By: Blonde Two
Last week marked the 10th anniversary of the day that I dislocated and fractured my ankle on Dartmoor during a Ten Tors Challenge training session. We (Blonde One was there too) were at Redlake, a fairly remote location with dodgy mobile phone signal, and I needed a remote rescue, which came in the form of the Devon Air Ambulance. B1 and I are planning to visit the spot in the next couple of weeks but I thought it only appropriate to mark the occasion with a Tuesday’s Ten – things you might want to know about remote rescues…
- The Devon Air Ambulance flew its first mission in 1992 and started night flying in 2016.
2. In 2017, The Devon Air Ambulance assisted a grand total of 990 patients. 7% of these involved locations where there was no road access.
3. The Dartmoor Rescue Group consists of four teams, DSRT Tavistock, DSRT Ashburton, DSRT Okehampton and DSRT Plymouth, and celebrated its 50th anniversary in 2018.
4. Both organisations rely on fundraising to continue operation. All members of Dartmoor Search and Rescue teams are volunteers.
5. If you need a rescue from a remote location you should dial 999, ask for the Police then indicate that you need a remote rescue.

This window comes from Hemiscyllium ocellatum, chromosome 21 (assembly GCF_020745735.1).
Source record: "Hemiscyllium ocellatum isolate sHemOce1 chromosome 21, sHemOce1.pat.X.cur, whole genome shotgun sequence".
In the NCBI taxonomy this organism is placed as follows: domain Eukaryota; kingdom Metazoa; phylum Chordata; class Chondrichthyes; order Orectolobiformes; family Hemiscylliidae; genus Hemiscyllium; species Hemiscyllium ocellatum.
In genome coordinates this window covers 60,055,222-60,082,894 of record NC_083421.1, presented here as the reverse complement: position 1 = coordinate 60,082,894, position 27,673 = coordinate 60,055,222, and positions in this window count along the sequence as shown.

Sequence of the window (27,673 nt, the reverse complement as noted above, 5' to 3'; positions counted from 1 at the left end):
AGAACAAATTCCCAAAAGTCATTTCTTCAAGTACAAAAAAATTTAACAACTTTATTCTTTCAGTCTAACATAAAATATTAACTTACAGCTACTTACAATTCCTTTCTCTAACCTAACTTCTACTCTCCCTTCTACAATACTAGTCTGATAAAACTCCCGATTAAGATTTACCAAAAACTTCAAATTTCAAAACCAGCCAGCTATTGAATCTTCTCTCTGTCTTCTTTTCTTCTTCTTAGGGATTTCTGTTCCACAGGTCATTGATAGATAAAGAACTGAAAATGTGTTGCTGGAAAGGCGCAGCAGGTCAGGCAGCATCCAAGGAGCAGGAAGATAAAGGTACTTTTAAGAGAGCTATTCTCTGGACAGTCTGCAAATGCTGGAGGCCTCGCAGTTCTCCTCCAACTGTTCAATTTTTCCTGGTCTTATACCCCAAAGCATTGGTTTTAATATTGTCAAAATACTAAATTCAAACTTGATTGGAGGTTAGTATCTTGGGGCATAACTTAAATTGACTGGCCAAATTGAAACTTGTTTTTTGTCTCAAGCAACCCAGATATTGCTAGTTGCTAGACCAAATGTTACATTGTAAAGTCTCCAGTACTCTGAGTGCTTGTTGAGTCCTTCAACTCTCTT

6. The more accurate the location you can give, the quicker your rescue will be. Always take a map and compass out with you and learn some basic navigation skills.
7. Carry a notebook so that you can record necessary information before you make your call for help: location (grid reference and description), injury or nature of the emergency, casualty details (age and gender), how many people in your party, your mobile phone number.
8. When outdoors in remote locations, your mobile phone should be kept for emergencies. You can set your phone up so that you can text for emergency assistance but you need to do this before you set off.
9. Help can’t always arrive straight away so carry emergency equipment to keep yourself safe while you wait. You should always have a first aid kit, emergency rations, warm clothing, a survival bag and/or shelter and a torch.
10. Once you have called for help, stay where you are if it is safe to do so.
We Blondes hope you never need to use the emergency advice above but there are few people who live or visit Devon who don’t know someone that has been helped by a remote rescue. We all need to contribute to support those who do so much to keep these services going…